An established group of constitutional law scholars, including Sujit Choudhry, organized to wrote a letter to the governments of Spain and Catalonia regarding their current constitutional crisis. At the time the letter was written dialogue between the two sides of the crisis had broken down to the point where discussion was not happening at all.
These scholars called for open and frank discussions to occur, and counseled each side on the importance of allowing communication to continue. Sujit Choudhry and other scholars gave specific ideas to both sides that would help demonstrate their willingness to work together, as well as clearly define where their side was drawing their strength behind their cause from. This included the organization of a referendum, and peaceful demonstration.
Above all, Sujit Choudhry and his fellow scholars note the importance of listening to the will of the people in their calls for independence, that their view be recognized. At the same time it implores Catalonia in understanding what their wishes would mean for the Spanish government and constitution, so that all involved would understand the constitutional order that would be needed in order to gain independence.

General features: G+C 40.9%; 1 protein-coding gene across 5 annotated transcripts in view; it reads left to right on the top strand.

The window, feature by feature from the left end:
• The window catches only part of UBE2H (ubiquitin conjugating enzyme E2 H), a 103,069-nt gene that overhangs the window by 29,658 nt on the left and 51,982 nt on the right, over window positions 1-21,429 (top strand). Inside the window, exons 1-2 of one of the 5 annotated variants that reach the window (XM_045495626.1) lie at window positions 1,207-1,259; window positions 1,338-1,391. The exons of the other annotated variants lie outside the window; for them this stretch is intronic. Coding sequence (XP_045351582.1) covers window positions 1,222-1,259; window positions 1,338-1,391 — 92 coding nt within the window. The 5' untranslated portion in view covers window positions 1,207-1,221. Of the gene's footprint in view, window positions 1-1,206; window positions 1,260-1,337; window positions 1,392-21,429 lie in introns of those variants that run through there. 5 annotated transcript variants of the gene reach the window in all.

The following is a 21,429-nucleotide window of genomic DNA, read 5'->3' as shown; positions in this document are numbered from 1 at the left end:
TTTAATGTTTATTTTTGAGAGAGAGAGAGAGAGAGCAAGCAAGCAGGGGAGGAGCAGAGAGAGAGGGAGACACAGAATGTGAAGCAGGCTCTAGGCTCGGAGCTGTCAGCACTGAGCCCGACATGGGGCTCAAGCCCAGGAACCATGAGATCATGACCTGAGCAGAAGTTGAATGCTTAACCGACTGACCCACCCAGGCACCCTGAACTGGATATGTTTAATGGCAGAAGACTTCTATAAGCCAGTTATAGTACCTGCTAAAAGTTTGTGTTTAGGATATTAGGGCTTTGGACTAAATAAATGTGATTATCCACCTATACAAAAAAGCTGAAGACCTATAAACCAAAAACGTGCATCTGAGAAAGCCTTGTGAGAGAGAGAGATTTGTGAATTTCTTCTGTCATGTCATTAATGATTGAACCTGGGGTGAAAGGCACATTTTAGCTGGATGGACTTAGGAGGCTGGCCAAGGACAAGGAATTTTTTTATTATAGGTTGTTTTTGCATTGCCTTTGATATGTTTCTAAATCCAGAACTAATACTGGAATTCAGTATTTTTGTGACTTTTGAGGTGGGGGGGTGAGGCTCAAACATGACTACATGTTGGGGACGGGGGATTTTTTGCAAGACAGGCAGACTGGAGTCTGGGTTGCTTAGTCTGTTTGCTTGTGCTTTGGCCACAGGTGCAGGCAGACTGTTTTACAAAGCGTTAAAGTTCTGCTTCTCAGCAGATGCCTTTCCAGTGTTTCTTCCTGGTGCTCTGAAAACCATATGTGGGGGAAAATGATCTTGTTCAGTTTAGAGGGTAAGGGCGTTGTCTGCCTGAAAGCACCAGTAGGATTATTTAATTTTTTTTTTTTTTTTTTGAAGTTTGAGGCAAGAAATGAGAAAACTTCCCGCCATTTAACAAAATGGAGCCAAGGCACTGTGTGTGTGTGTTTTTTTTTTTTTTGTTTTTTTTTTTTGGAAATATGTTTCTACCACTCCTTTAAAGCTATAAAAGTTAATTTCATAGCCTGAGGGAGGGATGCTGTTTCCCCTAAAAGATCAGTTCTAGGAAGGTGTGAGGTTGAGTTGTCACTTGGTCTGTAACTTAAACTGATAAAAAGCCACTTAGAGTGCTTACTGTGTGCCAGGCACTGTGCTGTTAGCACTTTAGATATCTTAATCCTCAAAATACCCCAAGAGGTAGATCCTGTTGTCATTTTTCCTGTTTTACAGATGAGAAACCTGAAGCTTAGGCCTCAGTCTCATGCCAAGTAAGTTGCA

Sujit Choudhry is a recognized leader in constitutional law, and works as a professor at the University of California, Berkley. He founded the Center for Constitutional Transitions where he advises leaders in creating strong constitutions for their own countries, see (Patch.com). Because of his knowledge in politics, and international constitutional law, Choudhry has served both the United Nations and the World Bank. In order to spread his ideas and instill methods to address constitutional law, Choudhry believes in in depth research and field experience talking to the people of countries that are experiencing constitutional crisis.
His methods have been shared across publications, news articles, books, and in the classroom, watch more details here on (Youtube.com). Most importantly though is the work he does with leaders of emerging governments to help them determine what their constitution will look like.